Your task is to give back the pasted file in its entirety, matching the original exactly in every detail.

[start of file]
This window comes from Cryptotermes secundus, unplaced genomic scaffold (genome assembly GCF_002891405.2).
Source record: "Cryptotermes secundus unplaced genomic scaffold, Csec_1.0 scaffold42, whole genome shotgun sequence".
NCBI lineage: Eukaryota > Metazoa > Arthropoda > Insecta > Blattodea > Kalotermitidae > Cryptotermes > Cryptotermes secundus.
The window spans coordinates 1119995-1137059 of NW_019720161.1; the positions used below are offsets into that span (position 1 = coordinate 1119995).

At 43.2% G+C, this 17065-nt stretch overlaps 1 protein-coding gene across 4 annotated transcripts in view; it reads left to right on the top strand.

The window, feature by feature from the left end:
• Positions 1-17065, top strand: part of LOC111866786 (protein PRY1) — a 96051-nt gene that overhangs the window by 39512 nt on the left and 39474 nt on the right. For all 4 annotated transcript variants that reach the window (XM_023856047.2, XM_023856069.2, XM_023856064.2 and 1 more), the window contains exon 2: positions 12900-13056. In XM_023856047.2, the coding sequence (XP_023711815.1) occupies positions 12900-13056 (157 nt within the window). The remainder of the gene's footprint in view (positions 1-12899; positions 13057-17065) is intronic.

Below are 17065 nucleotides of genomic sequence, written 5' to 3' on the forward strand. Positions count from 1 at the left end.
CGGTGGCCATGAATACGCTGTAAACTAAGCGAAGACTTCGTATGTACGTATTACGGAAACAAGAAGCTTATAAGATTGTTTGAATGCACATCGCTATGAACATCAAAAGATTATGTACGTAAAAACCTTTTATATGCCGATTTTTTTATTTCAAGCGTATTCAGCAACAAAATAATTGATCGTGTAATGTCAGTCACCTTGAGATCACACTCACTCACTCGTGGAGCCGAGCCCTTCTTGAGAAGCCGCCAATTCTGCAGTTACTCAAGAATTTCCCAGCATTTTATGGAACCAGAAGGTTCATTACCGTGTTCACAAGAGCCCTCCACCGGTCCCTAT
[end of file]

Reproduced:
This window comes from Cryptotermes secundus, unplaced genomic scaffold (genome assembly GCF_002891405.2).
Source record: "Cryptotermes secundus unplaced genomic scaffold, Csec_1.0 scaffold42, whole genome shotgun sequence".
NCBI lineage: Eukaryota > Metazoa > Arthropoda > Insecta > Blattodea > Kalotermitidae > Cryptotermes > Cryptotermes secundus.
The window spans coordinates 1119995-1137059 of NW_019720161.1; the positions used below are offsets into that span (position 1 = coordinate 1119995).

At 43.2% G+C, this 17065-nt stretch overlaps 1 protein-coding gene across 4 annotated transcripts in view; it reads left to right on the top strand.

The window, feature by feature from the left end:
• Positions 1-17065, top strand: part of LOC111866786 (protein PRY1) — a 96051-nt gene that overhangs the window by 39512 nt on the left and 39474 nt on the right. For all 4 annotated transcript variants that reach the window (XM_023856047.2, XM_023856069.2, XM_023856064.2 and 1 more), the window contains exon 2: positions 12900-13056. In XM_023856047.2, the coding sequence (XP_023711815.1) occupies positions 12900-13056 (157 nt within the window). The remainder of the gene's footprint in view (positions 1-12899; positions 13057-17065) is intronic.

Below are 17065 nucleotides of genomic sequence, written 5' to 3' on the forward strand. Positions count from 1 at the left end.
CGGTGGCCATGAATACGCTGTAAACTAAGCGAAGACTTCGTATGTACGTATTACGGAAACAAGAAGCTTATAAGATTGTTTGAATGCACATCGCTATGAACATCAAAAGATTATGTACGTAAAAACCTTTTATATGCCGATTTTTTTATTTCAAGCGTATTCAGCAACAAAATAATTGATCGTGTAATGTCAGTCACCTTGAGATCACACTCACTCACTCGTGGAGCCGAGCCCTTCTTGAGAAGCCGCCAATTCTGCAGTTACTCAAGAATTTCCCAGCATTTTATGGAACCAGAAGGTTCATTACCGTGTTCACAAGAGCCCTCCACCGGTCCCTAT